“I want to get a good degree and get good A-levels and I want to live in a nice big house, get my own business going and get married.” It was after school and the bell had just rang to mark the end of the school day as we continued to talk to pupils in West Norfolk about their lives, their worries, and their hopes about the future. Another pupil said, “The next year there will be exams. I have to revise. Then I will do three years of college, then I will choose my job. I want to be a referee. I have to be fit and healthy.”
Their aspirations were varied, interesting, modest and well within their reach. Yet some young people fall along the wayside, struggling to negotiate their way through the choices and the exams they have to pass.
Do the words and aspirations of young pupils hold a clue to understanding which of them will achieve their goals and which will feel like they have left school empty-handed and ill-equipped to fulfill their potential?
The attainment gap is increasingly evident in rural areas like West Norfolk. One of Ofsted’s recent reports, “Unseen Children“, addresses this problem. The Chief Inspector for Ofsted shifted the focus away from the ‘deprived inner city areas’, and called attention to the challenges facing young people in coastal towns and rural areas. According to Ofsted,“These are places that have felt little impact from national initiatives designed to drive up standards for the poorest children.”
Our research asked children and young people from two secondary and two primary schools to comment on their experiences. This work was commissioned by the West Norfolk Partnership who have embarked on an ambitious programme to raise the skills, aspirations and attainment of young people. The Young Foundation conducted focus groups and ethnographical research with these young people, spending time with pupils and inviting them to comment on their lives.
Talking to young people in their schools, walking home with them and then talking to their parents gave us an interesting insight into the range of influences, choices and transitions points that shape their aspirations. Their views are set out in our recently published report, ‘Nice house, good job’.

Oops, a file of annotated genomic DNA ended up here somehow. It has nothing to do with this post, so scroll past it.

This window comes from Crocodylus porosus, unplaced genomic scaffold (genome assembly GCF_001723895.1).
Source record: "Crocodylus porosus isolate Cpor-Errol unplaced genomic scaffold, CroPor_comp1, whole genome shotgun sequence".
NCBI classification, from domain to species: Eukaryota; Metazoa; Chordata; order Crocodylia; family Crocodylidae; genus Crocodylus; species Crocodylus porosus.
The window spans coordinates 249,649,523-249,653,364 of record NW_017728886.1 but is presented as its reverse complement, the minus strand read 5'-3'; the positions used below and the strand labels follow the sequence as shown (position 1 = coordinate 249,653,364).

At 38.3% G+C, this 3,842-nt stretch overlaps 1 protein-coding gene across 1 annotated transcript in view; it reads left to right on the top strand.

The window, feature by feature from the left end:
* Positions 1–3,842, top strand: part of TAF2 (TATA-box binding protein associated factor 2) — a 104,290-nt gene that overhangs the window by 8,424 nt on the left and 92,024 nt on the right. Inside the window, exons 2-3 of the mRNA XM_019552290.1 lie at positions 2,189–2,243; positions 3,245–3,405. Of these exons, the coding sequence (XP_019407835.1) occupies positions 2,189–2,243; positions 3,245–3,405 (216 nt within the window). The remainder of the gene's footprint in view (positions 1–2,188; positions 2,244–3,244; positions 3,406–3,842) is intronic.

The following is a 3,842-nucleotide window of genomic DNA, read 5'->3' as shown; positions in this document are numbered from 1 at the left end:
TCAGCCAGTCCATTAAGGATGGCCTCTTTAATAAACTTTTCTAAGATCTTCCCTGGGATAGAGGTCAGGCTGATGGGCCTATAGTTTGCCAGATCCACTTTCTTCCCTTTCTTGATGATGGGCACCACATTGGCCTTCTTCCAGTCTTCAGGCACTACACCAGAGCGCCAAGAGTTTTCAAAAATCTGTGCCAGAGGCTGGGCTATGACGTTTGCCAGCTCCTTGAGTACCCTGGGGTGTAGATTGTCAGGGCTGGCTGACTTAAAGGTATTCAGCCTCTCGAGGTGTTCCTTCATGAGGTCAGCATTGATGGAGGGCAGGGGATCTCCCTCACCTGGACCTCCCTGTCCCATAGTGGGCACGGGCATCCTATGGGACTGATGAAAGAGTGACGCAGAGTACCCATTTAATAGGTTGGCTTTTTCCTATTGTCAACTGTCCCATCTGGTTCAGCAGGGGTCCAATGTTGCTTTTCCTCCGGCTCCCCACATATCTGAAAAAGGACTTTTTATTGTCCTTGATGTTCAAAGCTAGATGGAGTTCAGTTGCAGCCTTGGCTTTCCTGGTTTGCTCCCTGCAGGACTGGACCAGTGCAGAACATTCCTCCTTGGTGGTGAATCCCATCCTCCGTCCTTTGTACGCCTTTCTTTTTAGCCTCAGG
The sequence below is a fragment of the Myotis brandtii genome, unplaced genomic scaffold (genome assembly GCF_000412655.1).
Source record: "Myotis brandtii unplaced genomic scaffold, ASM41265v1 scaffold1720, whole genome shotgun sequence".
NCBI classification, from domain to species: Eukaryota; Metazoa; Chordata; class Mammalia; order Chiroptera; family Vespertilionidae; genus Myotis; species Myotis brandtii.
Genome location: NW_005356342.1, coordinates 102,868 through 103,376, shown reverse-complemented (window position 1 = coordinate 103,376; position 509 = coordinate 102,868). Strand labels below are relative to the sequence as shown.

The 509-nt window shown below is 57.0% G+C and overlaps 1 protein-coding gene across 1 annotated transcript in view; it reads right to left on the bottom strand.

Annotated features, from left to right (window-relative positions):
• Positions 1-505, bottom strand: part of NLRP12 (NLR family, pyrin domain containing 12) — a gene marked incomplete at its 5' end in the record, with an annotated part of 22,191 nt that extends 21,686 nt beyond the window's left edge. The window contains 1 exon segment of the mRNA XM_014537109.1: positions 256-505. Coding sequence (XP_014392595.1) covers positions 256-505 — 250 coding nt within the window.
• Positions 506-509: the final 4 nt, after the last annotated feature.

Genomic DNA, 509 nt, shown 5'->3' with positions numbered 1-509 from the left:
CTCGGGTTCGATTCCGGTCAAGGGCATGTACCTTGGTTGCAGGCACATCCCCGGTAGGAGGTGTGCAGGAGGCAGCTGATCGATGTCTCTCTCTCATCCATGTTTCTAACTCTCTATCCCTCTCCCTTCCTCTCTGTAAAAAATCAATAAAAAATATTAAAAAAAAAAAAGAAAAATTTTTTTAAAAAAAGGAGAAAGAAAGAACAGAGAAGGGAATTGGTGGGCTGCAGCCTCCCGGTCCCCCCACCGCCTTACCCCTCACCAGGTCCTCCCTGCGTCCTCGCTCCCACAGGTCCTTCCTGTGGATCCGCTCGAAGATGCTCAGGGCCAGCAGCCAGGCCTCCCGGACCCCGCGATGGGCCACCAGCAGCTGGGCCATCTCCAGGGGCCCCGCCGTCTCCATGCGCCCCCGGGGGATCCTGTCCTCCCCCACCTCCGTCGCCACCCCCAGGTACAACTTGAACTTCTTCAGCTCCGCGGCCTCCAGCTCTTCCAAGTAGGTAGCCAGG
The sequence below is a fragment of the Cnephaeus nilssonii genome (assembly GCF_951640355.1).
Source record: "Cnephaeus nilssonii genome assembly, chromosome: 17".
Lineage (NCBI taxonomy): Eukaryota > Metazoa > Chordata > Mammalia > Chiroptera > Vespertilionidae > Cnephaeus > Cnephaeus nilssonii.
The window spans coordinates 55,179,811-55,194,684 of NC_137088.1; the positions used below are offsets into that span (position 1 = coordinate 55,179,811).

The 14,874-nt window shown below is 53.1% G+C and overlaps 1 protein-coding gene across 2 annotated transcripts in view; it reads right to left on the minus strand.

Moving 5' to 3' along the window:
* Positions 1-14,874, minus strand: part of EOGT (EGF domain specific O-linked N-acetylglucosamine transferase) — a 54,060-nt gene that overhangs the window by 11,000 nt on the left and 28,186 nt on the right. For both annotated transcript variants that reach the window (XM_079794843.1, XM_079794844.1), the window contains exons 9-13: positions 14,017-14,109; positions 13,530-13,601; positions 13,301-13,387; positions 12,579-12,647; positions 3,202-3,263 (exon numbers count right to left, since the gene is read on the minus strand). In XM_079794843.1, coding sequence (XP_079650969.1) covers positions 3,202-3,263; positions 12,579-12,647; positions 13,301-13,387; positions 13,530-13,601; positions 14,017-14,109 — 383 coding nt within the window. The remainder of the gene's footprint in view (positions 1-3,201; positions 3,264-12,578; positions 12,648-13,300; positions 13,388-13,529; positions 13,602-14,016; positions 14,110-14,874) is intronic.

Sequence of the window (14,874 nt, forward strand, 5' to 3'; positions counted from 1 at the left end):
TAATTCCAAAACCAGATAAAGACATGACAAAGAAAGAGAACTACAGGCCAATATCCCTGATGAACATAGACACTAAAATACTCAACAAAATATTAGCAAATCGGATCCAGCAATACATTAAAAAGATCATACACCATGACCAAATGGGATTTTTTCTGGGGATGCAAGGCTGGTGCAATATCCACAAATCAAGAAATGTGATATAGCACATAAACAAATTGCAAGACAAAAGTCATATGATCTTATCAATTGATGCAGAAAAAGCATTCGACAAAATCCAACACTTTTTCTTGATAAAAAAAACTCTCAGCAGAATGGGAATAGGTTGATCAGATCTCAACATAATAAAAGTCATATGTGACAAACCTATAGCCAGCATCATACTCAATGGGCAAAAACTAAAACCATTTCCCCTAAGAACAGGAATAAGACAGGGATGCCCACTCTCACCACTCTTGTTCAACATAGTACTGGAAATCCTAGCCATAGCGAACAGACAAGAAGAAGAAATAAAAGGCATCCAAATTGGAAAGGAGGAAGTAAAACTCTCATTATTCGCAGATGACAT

The link between aspiration and attainment is far from conclusive. The Joseph Rowntree Foundation (JRF) produced a comprehensive review of the evidence on how attitudes and aspirations influence educational attainment. Nonetheless, the underlying implication is that aspirant young people are better able to make good choices at important junctures and fully engage with their teachers, leading to better educational and occupational outcomes. This relies on resilient behaviours and attitudes such as optimism, deferred gratification, and developing a future time perspective, all of which support attainment.
The young people we spoke to generally do form a clear vision of their future lives. However, the choices they are presented with and information available to them, particularly at Year 9 and Year 11, can make fulfilling this vision difficult. Some of the young people did not appear to make fully informed choices about the subjects they opted for or what to do when they left school. For instance, one year 11 pupil spoke of regretting his choices: “I don’t like to think about it to be honest, I just chose some subjects.” This can leave young people confused, apprehensive and less confident about how they achieve their goals. Young people are also aware that upon leaving school the road to employment may be difficult. One Year 10 pupil stated, “If I don’t get the right grades I need, with the economy going up and down, jobs are rare. I want to have the best choice. I have learnt a lot in business about how bad the economy really is and how serious it is and just how bad it really will be.”
Interestingly, the JRF review also looks at the impact of parental attitudes, aspiration and behaviours on educational attainment. This approach resonates strongly with our findings. The influence of not only parents but their social networks featured as a strong influence on the hopes and expectations of young people in West Norfolk. Our research points to the fact that young people draw from a range of sources to help shape their decisions. The wider these networks are, the more likely young people will have a richer source of information to draw from.
Our research points to two areas to help young people, which are providing young people with better information at key transition points, such as Year 9, and helping young people and their parents access much richer, more diverse social networks to give young people better choices. The West Norfolk Partnership are now exploring the best ways to support this.
For L, choosing options had been easy. Each teacher told her what their subject would be like at GCSE level and how the subject could support her aspirations in the future. She chose her subjects after she had talked to nurses, local business owners, and a local journalist who, in turn, told her about the subjects they had chosen. All of this had helped L map out her future life, see it as an adventure and avoid unnecessary diversions along the way.